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Biopsychology of Alcohol and Other drugs
PeaceHealth Southwest Mill Plain Campus Health Education Center
Vancouver, WA
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Specific drugs (including alcohol, heroin, cocaine,
methamphetamine, and cannabinoids, the "psychoactive" chemicals found in
marijuana) act directly on specific molecular targets, located on neurons, and alter their
structure, and thus how they operate. Such limited "drug actions" will temporarily
change the activity of neurons, in certain "networked" areas of the brain that underlie
social decision making, selective attention, memory, feeling, and other complex human
behaviors. Chronic drug exposure will change network connections more permanently,
in ways that lead to tolerance, craving, abuse, dependence, withdrawal, and relapse

In this training we will explore where drugs act, how they change neural activity, how
chronic drug exposure leads to persistent structural changes in the brain, and the
functional significance of specific networks that generate memory, appropriate social
decision making, inhibition of inappropriate behavior, and other psychological abilities
affected by drugs. We will also discuss what an explicit knowledge of structure-function
relationships suggests about treatment options, including pharmacotherapy and
behavior-based interventions, including cognitive-behavioral therapy.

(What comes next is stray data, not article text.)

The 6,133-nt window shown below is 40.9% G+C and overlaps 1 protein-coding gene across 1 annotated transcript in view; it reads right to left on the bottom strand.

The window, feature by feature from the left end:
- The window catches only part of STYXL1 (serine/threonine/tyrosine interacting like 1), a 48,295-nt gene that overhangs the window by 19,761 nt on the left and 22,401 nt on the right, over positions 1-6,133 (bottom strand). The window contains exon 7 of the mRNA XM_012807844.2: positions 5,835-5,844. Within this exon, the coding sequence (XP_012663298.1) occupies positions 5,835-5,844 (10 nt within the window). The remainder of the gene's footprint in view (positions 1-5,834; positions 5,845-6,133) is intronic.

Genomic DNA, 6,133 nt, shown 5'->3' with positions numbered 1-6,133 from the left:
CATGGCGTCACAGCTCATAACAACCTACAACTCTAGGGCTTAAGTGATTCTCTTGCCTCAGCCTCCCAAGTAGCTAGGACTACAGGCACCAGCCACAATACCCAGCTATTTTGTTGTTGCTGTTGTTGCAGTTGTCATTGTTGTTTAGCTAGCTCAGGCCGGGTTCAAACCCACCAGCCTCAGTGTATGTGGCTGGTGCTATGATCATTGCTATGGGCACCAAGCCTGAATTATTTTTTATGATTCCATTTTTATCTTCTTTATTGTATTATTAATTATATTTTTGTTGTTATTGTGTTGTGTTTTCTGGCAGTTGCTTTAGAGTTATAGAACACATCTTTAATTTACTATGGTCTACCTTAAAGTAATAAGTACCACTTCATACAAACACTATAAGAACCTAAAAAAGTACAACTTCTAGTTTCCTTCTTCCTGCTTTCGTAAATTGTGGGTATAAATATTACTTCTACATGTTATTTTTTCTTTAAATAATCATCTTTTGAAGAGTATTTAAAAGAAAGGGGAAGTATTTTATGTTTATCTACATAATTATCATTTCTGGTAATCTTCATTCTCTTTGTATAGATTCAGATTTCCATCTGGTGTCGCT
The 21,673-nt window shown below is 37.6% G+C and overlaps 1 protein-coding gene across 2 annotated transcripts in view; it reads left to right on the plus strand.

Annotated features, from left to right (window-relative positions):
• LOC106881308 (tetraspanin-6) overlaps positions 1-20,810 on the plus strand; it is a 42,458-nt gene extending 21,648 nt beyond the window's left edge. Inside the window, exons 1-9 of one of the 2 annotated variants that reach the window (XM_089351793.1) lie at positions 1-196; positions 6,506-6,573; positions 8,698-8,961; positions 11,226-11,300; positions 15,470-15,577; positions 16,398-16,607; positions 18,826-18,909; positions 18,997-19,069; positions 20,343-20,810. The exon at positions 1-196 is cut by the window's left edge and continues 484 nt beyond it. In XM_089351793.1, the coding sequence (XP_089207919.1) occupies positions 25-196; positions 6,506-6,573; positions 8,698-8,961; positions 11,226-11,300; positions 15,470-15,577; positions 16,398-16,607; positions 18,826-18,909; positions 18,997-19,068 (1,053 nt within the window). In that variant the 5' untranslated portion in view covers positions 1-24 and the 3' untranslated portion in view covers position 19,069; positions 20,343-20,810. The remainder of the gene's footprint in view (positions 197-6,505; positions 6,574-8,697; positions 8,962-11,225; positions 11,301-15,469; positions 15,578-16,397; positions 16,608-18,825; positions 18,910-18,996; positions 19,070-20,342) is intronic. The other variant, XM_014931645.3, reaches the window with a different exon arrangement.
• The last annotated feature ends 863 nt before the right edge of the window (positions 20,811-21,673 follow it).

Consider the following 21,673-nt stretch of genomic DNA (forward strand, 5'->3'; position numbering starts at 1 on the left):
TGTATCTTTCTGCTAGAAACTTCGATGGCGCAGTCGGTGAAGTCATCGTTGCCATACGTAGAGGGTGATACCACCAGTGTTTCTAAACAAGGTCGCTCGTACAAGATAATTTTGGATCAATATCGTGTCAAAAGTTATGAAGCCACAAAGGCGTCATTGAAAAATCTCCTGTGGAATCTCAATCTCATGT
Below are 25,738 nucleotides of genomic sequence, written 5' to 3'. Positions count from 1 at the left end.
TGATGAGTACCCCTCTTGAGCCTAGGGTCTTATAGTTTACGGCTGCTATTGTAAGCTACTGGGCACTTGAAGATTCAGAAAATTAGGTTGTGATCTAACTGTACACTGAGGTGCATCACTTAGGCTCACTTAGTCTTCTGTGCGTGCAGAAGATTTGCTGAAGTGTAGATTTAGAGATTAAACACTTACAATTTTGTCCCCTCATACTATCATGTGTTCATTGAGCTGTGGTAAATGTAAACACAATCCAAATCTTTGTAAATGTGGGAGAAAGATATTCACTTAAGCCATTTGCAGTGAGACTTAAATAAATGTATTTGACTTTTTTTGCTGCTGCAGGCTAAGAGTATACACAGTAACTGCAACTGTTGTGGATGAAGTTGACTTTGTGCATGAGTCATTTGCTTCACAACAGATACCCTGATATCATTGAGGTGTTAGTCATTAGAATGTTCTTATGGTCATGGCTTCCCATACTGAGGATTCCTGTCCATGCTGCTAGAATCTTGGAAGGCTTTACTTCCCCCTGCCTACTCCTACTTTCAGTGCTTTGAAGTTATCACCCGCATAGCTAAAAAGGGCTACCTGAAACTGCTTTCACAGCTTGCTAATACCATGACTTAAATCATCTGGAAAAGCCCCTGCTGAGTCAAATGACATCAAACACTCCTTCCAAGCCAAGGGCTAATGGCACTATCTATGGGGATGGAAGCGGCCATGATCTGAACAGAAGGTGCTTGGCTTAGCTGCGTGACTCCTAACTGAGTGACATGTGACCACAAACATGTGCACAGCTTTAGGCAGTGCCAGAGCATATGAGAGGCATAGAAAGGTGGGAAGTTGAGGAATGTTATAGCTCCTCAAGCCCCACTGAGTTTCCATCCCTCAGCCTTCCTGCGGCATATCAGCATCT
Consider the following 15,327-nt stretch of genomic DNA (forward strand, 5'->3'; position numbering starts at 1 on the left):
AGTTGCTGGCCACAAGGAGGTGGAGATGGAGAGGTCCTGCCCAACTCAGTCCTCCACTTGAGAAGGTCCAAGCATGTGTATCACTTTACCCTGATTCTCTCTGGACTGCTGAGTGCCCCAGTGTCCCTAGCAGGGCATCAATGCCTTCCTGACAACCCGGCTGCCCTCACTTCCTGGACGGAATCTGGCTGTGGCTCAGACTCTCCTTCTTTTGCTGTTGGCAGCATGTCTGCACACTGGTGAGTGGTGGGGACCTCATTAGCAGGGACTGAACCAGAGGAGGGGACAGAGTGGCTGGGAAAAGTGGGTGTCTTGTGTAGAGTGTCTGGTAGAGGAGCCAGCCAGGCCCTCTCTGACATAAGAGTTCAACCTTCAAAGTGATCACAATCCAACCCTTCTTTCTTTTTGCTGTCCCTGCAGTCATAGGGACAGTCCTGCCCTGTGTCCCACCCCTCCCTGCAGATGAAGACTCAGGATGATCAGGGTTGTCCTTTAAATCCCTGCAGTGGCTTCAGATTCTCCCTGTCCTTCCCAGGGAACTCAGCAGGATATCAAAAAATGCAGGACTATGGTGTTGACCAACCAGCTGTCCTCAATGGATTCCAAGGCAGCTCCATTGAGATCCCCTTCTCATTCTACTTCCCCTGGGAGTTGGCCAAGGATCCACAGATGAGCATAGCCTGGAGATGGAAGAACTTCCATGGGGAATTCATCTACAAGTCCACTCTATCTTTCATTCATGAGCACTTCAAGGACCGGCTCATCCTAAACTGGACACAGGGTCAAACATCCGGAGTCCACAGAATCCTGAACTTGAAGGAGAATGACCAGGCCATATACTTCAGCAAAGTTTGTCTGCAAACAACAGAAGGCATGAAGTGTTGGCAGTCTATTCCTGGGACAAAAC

Behavioral Objectives
This training will:

1. Explain how neurons carry information
2. Explain how neurons communicate with each other across synapses, and
why the synapse represents a target-rich environment for drug actions
3. Describe four types of protein targets where drugs might act to change
structure and function
4. Provide examples of distributed networks in the brain, and the cognitive
behaviors they carry out, and why specific drug action in these networks
might affect those behaviors (e.g., why does alcohol's specific action in
frontal lobe impair social decision making?)
5. Explain why pharmacotherapy, cognitive behavior therapy, or a
combination of drugs/CBT might help decrease the risk of relapse in some
Registration Options
There are no active dates for this event.
At this time there are no more seats available for attendees, please contact the CDTC at 503-805-0989 to be placed on this training wait list. This training event has ended. Please see our website for additional training opportunities.


PeaceHealth Southwest Mill Plain Campus Health Education Center (View)
600 N.E. 92nd Ave.
Vancouver, WA 98664
United States


Education > Classes
Education > Workshops

Minimum Age: 16
Kid Friendly: No
Dog Friendly: No
Non-Smoking: Yes!
Wheelchair Accessible: Yes!


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